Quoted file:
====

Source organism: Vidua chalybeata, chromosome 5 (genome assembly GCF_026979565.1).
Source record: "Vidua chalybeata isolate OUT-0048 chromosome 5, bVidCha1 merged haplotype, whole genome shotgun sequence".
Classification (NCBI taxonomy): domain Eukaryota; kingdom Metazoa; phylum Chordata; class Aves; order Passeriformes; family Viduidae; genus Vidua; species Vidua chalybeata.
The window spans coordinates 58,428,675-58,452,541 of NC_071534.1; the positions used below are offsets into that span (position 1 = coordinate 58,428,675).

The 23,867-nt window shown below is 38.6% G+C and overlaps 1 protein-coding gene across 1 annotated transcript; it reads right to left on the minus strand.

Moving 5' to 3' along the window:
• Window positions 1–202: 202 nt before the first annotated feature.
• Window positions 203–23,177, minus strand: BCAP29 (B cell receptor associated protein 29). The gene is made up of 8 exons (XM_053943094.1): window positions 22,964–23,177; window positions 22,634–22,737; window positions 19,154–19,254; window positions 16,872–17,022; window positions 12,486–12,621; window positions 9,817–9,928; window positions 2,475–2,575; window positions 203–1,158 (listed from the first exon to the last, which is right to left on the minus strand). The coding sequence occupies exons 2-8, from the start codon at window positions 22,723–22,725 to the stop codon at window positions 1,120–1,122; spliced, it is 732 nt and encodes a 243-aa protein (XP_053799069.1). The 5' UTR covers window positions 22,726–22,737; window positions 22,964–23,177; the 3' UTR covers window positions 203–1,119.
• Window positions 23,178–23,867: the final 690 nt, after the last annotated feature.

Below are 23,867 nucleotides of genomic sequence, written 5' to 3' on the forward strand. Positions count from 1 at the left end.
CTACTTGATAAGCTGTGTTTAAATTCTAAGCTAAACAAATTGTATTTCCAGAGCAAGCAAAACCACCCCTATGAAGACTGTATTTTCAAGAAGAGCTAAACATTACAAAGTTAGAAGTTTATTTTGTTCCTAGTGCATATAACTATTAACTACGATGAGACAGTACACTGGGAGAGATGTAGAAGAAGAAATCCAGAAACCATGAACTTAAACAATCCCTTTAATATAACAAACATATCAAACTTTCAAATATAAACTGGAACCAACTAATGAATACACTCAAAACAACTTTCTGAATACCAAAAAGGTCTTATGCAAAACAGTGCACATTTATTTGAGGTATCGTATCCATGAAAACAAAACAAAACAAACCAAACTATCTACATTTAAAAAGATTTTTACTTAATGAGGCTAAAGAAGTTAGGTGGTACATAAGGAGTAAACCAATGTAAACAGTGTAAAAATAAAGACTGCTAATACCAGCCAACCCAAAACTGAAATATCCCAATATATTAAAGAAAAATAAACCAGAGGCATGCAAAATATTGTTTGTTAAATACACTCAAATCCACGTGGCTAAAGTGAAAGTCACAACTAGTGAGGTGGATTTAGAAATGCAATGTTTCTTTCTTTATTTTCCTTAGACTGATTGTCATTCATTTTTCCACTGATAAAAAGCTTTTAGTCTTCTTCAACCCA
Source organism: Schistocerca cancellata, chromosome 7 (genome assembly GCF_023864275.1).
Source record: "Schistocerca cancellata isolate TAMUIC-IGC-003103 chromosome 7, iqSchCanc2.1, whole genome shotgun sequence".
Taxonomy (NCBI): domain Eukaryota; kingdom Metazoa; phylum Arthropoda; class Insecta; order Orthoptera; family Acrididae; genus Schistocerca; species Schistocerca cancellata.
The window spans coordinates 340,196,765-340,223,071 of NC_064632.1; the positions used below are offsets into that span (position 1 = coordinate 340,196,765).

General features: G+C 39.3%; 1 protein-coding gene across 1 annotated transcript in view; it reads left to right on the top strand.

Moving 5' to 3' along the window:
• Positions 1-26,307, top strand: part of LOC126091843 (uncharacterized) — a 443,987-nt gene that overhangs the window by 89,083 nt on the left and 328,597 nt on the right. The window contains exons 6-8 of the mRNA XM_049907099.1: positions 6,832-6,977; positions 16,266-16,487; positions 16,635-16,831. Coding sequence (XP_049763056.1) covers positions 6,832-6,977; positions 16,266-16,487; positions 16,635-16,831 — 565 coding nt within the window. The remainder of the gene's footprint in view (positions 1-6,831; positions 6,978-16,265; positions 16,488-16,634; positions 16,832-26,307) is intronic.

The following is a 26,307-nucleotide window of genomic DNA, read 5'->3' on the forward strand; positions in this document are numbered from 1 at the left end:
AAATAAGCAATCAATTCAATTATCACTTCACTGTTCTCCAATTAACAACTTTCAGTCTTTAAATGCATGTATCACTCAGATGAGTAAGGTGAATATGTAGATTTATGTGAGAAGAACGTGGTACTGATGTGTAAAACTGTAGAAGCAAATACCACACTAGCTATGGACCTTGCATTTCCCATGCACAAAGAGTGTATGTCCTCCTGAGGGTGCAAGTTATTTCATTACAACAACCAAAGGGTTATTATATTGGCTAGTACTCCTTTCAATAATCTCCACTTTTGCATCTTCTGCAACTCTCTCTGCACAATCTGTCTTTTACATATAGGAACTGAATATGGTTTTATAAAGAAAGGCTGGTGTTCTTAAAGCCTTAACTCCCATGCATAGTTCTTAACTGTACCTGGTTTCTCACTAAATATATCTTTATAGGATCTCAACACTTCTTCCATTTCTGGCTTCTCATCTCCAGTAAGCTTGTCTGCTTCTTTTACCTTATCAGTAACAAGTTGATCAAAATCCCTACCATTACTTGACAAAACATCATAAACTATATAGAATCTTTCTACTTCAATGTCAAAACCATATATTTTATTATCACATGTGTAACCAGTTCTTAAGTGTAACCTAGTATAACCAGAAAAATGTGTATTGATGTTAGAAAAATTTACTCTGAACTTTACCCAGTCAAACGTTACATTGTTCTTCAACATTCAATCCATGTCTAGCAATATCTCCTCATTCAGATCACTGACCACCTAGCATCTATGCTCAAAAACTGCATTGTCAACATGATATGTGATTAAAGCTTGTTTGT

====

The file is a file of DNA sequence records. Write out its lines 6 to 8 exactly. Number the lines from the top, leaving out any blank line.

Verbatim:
Moving 5' to 3' along the window:
• Window positions 1–202: 202 nt before the first annotated feature.
• Window positions 203–23,177, minus strand: BCAP29 (B cell receptor associated protein 29). The gene is made up of 8 exons (XM_053943094.1): window positions 22,964–23,177; window positions 22,634–22,737; window positions 19,154–19,254; window positions 16,872–17,022; window positions 12,486–12,621; window positions 9,817–9,928; window positions 2,475–2,575; window positions 203–1,158 (listed from the first exon to the last, which is right to left on the minus strand). The coding sequence occupies exons 2-8, from the start codon at window positions 22,723–22,725 to the stop codon at window positions 1,120–1,122; spliced, it is 732 nt and encodes a 243-aa protein (XP_053799069.1). The 5' UTR covers window positions 22,726–22,737; window positions 22,964–23,177; the 3' UTR covers window positions 203–1,119.